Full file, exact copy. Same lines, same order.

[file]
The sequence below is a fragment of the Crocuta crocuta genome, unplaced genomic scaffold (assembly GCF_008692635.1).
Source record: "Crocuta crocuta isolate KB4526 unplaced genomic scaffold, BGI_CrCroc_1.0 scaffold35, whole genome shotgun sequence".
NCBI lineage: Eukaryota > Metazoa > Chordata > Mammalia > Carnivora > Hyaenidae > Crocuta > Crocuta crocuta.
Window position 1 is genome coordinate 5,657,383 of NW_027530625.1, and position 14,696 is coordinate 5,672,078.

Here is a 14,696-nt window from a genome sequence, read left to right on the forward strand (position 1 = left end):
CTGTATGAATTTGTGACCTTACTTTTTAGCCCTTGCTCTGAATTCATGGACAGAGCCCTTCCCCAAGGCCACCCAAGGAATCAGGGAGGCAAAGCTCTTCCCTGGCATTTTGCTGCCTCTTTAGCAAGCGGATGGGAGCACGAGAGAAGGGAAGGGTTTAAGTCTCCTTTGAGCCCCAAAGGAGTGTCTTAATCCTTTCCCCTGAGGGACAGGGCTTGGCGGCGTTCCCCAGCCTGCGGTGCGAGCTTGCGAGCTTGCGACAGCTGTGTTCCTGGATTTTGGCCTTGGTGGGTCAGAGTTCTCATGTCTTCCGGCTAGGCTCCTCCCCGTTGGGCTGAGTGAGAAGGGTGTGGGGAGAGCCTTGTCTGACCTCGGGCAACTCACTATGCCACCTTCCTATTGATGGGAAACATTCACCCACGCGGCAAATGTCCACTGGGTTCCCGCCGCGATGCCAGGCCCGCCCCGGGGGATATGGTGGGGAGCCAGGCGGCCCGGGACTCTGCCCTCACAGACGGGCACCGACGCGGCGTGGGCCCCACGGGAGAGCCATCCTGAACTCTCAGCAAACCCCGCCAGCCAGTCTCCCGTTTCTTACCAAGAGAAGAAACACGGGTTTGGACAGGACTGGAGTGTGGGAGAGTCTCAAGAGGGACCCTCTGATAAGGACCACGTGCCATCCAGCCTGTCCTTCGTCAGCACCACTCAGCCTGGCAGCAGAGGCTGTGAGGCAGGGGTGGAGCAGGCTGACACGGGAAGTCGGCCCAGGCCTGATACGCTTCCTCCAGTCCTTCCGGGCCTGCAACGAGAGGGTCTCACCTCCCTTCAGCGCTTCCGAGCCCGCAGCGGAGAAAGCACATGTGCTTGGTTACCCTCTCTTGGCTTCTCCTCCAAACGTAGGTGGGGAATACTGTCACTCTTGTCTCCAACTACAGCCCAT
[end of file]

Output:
The sequence below is a fragment of the Crocuta crocuta genome, unplaced genomic scaffold (assembly GCF_008692635.1).
Source record: "Crocuta crocuta isolate KB4526 unplaced genomic scaffold, BGI_CrCroc_1.0 scaffold35, whole genome shotgun sequence".
NCBI lineage: Eukaryota > Metazoa > Chordata > Mammalia > Carnivora > Hyaenidae > Crocuta > Crocuta crocuta.
Window position 1 is genome coordinate 5,657,383 of NW_027530625.1, and position 14,696 is coordinate 5,672,078.

Here is a 14,696-nt window from a genome sequence, read left to right on the forward strand (position 1 = left end):
CTGTATGAATTTGTGACCTTACTTTTTAGCCCTTGCTCTGAATTCATGGACAGAGCCCTTCCCCAAGGCCACCCAAGGAATCAGGGAGGCAAAGCTCTTCCCTGGCATTTTGCTGCCTCTTTAGCAAGCGGATGGGAGCACGAGAGAAGGGAAGGGTTTAAGTCTCCTTTGAGCCCCAAAGGAGTGTCTTAATCCTTTCCCCTGAGGGACAGGGCTTGGCGGCGTTCCCCAGCCTGCGGTGCGAGCTTGCGAGCTTGCGACAGCTGTGTTCCTGGATTTTGGCCTTGGTGGGTCAGAGTTCTCATGTCTTCCGGCTAGGCTCCTCCCCGTTGGGCTGAGTGAGAAGGGTGTGGGGAGAGCCTTGTCTGACCTCGGGCAACTCACTATGCCACCTTCCTATTGATGGGAAACATTCACCCACGCGGCAAATGTCCACTGGGTTCCCGCCGCGATGCCAGGCCCGCCCCGGGGGATATGGTGGGGAGCCAGGCGGCCCGGGACTCTGCCCTCACAGACGGGCACCGACGCGGCGTGGGCCCCACGGGAGAGCCATCCTGAACTCTCAGCAAACCCCGCCAGCCAGTCTCCCGTTTCTTACCAAGAGAAGAAACACGGGTTTGGACAGGACTGGAGTGTGGGAGAGTCTCAAGAGGGACCCTCTGATAAGGACCACGTGCCATCCAGCCTGTCCTTCGTCAGCACCACTCAGCCTGGCAGCAGAGGCTGTGAGGCAGGGGTGGAGCAGGCTGACACGGGAAGTCGGCCCAGGCCTGATACGCTTCCTCCAGTCCTTCCGGGCCTGCAACGAGAGGGTCTCACCTCCCTTCAGCGCTTCCGAGCCCGCAGCGGAGAAAGCACATGTGCTTGGTTACCCTCTCTTGGCTTCTCCTCCAAACGTAGGTGGGGAATACTGTCACTCTTGTCTCCAACTACAGCCCAT